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Clare
Clare

Day 1: Home to Bilbao

We made our usual mistake of deciding in February that a 7am flight from Stansted would be a great idea. It seemed like less of a great idea in June, when after a long week at work we had to set our alarms for 2am on Saturday morning with the aim of being in Essex by 04.30. We managed it though, reaching the airport parking just as dawn was breaking and joining the hordes of other sleepy travellers in the manic chaos which is Stansted airport.

We were flying to Bilbao with Easyjet, which turned out to be a pleasant - albeit somewhat orange - experience, made far more civilised by the presence of allocated seating. It was a beautiful clear morning as we flew across the channel, although once the effect of our Wetherspoons' coffee began to wear off, we were probably too semi-conscious to appreciate the view. We touched down in the uninspiring concrete of Bilbao airport before 10am, and by 10.15 we were already sitting in the local bus into the city centre. As we had waited outside the terminal building for the bus, we noticed that all the signs around the airport were in three languages: Spanish, English and Basque.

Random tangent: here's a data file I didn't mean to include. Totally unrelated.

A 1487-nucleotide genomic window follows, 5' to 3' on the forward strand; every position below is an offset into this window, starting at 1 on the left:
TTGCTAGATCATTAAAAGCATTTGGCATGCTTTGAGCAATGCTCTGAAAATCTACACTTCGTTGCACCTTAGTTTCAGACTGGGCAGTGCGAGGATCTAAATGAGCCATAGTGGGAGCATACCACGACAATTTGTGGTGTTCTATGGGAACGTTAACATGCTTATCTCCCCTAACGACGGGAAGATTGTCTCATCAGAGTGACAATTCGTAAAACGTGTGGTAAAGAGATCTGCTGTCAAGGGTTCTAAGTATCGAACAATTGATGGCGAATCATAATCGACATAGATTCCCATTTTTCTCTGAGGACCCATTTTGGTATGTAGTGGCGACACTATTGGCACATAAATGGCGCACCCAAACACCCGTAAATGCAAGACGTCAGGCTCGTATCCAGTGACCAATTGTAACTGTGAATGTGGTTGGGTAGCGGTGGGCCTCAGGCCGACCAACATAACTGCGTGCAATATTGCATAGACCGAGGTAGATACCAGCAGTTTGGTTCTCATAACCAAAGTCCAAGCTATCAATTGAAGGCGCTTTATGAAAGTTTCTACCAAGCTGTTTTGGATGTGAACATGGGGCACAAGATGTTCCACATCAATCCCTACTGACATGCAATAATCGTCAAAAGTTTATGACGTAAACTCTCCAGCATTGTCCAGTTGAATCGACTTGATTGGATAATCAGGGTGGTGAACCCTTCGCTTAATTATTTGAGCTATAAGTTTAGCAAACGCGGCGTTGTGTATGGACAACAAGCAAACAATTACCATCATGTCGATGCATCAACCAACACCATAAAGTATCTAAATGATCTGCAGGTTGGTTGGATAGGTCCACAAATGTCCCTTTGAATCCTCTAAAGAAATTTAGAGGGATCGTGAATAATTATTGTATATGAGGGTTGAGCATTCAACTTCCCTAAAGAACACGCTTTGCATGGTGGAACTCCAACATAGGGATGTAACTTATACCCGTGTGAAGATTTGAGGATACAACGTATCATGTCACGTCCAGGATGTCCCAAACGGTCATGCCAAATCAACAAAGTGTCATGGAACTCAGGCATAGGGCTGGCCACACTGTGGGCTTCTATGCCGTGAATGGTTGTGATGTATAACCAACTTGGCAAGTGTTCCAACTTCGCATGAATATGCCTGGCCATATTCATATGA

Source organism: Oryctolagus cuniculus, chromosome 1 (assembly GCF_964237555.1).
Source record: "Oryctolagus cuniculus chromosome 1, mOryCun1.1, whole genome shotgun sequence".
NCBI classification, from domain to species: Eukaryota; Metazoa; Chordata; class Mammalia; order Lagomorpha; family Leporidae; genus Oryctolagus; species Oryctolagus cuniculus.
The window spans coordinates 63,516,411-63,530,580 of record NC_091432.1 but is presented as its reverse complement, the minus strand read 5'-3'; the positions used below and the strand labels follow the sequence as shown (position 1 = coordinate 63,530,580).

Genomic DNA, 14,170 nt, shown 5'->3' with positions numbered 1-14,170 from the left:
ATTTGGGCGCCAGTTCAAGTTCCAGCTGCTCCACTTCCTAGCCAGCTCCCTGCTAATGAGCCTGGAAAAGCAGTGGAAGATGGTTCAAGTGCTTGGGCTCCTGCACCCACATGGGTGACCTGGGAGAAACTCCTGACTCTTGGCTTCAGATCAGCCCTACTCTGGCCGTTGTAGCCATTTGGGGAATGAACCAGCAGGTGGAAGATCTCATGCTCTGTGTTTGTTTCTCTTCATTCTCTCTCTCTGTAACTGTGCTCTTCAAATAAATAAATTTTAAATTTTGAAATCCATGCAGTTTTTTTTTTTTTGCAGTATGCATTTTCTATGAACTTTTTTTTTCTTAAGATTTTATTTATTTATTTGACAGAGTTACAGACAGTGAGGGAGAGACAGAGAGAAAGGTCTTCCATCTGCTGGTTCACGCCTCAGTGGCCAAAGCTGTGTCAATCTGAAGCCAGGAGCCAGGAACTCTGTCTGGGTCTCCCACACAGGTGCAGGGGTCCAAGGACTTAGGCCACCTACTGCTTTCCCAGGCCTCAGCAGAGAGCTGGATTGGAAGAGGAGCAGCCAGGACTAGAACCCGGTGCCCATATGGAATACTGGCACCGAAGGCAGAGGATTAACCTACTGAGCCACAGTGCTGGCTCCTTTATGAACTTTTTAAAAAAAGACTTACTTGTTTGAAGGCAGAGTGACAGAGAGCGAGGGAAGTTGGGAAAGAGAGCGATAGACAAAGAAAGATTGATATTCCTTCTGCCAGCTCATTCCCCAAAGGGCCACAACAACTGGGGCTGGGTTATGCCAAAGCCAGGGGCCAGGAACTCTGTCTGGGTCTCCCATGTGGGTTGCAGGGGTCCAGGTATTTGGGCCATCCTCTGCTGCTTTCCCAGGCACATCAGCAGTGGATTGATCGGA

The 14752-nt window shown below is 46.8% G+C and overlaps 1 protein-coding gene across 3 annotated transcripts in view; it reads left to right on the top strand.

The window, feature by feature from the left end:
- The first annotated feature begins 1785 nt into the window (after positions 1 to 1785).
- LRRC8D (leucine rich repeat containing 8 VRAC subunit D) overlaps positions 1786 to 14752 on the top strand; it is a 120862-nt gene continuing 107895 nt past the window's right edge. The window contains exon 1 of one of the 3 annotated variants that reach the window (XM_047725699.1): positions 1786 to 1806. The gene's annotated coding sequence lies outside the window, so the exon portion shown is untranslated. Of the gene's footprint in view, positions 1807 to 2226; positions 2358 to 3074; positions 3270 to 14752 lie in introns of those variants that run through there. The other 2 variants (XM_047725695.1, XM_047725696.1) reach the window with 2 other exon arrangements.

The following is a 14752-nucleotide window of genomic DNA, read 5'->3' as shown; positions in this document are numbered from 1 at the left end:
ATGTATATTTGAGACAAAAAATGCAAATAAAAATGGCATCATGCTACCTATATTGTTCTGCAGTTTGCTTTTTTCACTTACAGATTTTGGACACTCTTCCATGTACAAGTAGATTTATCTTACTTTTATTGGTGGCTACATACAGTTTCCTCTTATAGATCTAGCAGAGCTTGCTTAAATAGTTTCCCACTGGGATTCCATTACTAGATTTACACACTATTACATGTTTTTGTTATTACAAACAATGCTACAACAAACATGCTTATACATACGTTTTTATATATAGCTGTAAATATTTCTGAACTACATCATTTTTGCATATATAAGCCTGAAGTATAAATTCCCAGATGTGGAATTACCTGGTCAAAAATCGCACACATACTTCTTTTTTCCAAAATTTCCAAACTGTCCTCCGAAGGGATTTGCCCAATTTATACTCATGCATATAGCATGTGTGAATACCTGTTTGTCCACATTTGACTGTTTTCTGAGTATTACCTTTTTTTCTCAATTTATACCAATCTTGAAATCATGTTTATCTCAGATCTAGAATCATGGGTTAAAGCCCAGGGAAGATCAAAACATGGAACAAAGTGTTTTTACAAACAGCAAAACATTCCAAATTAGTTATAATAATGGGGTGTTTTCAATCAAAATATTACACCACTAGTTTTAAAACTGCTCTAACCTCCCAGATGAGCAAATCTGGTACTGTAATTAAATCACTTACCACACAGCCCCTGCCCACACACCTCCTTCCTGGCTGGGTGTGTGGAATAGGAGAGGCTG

Within less than half an hour we were recognisably in Bilbao, driving past the famous Guggenheim mueseum and crossing the river Nervión. Although the bus stopped at several locations in the city centre, my plan had been for us to stay on until the bus terminus on the far side of town, where the Internet led me to believe that there might be some luggage lockers for us to leave our bags in. The earliest we could check into our apartment was 2pm, so we had quite a lot of time to kill and it would be far easier without luggage.

We arrived at the bus station and promptly found the luggage lockers... but there were only a handful of them, and all the ones of an appropriate size were already full. Oh dear! Condemmned to keep our cases with us then, we embarked on a slow walk back across the city centre in the vague direction of the apartment.

Whilst we were still walking in confused circuit around the bus station, trying to work out on which side of it we had emerged and where the main road we needed might be, an elderly Spanish couple approached us and asked whether we needed help. When Tim showed them where we were trying to get to on our map, they exclaimed in consternation and began earnestly trying to convince us that we should turn back around and catch the metro into town. The situation became increasingly chaotic as they waylaid two other passersby and they all began giving us advice in Spanish simultaneously. Tim tried to explain that we had three hours before we needed to be at our destination and that we were quite happy to walk, eventually succeeding in extricating us from their well-meaning clutches.

The bonus was that we did at least confirm where we were on the map. After walking for half a mile or so we found ourselves in a shady square full of benches, so we decided to have a rest for a while, making a start on the many books we had brought on holiday with us and enjoying the view of the city with the mountains behind.